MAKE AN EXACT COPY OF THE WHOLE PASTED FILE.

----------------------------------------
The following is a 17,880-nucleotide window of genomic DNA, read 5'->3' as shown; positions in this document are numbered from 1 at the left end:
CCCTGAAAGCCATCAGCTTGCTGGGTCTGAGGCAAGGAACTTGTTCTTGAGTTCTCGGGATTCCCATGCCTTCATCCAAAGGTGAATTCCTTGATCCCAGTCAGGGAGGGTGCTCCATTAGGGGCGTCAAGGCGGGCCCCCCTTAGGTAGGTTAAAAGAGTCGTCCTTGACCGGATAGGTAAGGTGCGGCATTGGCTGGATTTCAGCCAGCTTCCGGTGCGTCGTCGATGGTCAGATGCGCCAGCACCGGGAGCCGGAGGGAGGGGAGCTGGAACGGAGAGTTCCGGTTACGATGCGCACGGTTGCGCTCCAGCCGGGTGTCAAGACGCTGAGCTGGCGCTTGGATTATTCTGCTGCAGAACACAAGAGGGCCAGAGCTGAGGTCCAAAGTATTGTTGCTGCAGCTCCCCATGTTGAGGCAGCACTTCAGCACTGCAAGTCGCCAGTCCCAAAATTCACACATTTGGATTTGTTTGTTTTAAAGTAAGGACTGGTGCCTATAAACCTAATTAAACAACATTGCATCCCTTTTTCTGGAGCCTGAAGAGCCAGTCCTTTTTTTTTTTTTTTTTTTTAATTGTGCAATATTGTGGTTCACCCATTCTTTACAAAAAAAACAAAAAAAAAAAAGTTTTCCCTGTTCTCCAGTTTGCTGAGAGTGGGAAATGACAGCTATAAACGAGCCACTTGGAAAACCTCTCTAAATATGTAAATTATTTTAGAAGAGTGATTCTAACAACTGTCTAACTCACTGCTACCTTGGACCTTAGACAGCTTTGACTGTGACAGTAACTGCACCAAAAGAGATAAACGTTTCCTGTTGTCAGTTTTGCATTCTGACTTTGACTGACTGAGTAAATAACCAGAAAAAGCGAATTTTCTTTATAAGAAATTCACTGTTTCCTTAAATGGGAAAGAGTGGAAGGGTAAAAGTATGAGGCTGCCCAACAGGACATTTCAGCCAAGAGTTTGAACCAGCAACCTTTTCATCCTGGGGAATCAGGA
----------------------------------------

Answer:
The following is a 17,880-nucleotide window of genomic DNA, read 5'->3' as shown; positions in this document are numbered from 1 at the left end:
CCCTGAAAGCCATCAGCTTGCTGGGTCTGAGGCAAGGAACTTGTTCTTGAGTTCTCGGGATTCCCATGCCTTCATCCAAAGGTGAATTCCTTGATCCCAGTCAGGGAGGGTGCTCCATTAGGGGCGTCAAGGCGGGCCCCCCTTAGGTAGGTTAAAAGAGTCGTCCTTGACCGGATAGGTAAGGTGCGGCATTGGCTGGATTTCAGCCAGCTTCCGGTGCGTCGTCGATGGTCAGATGCGCCAGCACCGGGAGCCGGAGGGAGGGGAGCTGGAACGGAGAGTTCCGGTTACGATGCGCACGGTTGCGCTCCAGCCGGGTGTCAAGACGCTGAGCTGGCGCTTGGATTATTCTGCTGCAGAACACAAGAGGGCCAGAGCTGAGGTCCAAAGTATTGTTGCTGCAGCTCCCCATGTTGAGGCAGCACTTCAGCACTGCAAGTCGCCAGTCCCAAAATTCACACATTTGGATTTGTTTGTTTTAAAGTAAGGACTGGTGCCTATAAACCTAATTAAACAACATTGCATCCCTTTTTCTGGAGCCTGAAGAGCCAGTCCTTTTTTTTTTTTTTTTTTTTAATTGTGCAATATTGTGGTTCACCCATTCTTTACAAAAAAAACAAAAAAAAAAAAGTTTTCCCTGTTCTCCAGTTTGCTGAGAGTGGGAAATGACAGCTATAAACGAGCCACTTGGAAAACCTCTCTAAATATGTAAATTATTTTAGAAGAGTGATTCTAACAACTGTCTAACTCACTGCTACCTTGGACCTTAGACAGCTTTGACTGTGACAGTAACTGCACCAAAAGAGATAAACGTTTCCTGTTGTCAGTTTTGCATTCTGACTTTGACTGACTGAGTAAATAACCAGAAAAAGCGAATTTTCTTTATAAGAAATTCACTGTTTCCTTAAATGGGAAAGAGTGGAAGGGTAAAAGTATGAGGCTGCCCAACAGGACATTTCAGCCAAGAGTTTGAACCAGCAACCTTTTCATCCTGGGGAATCAGGA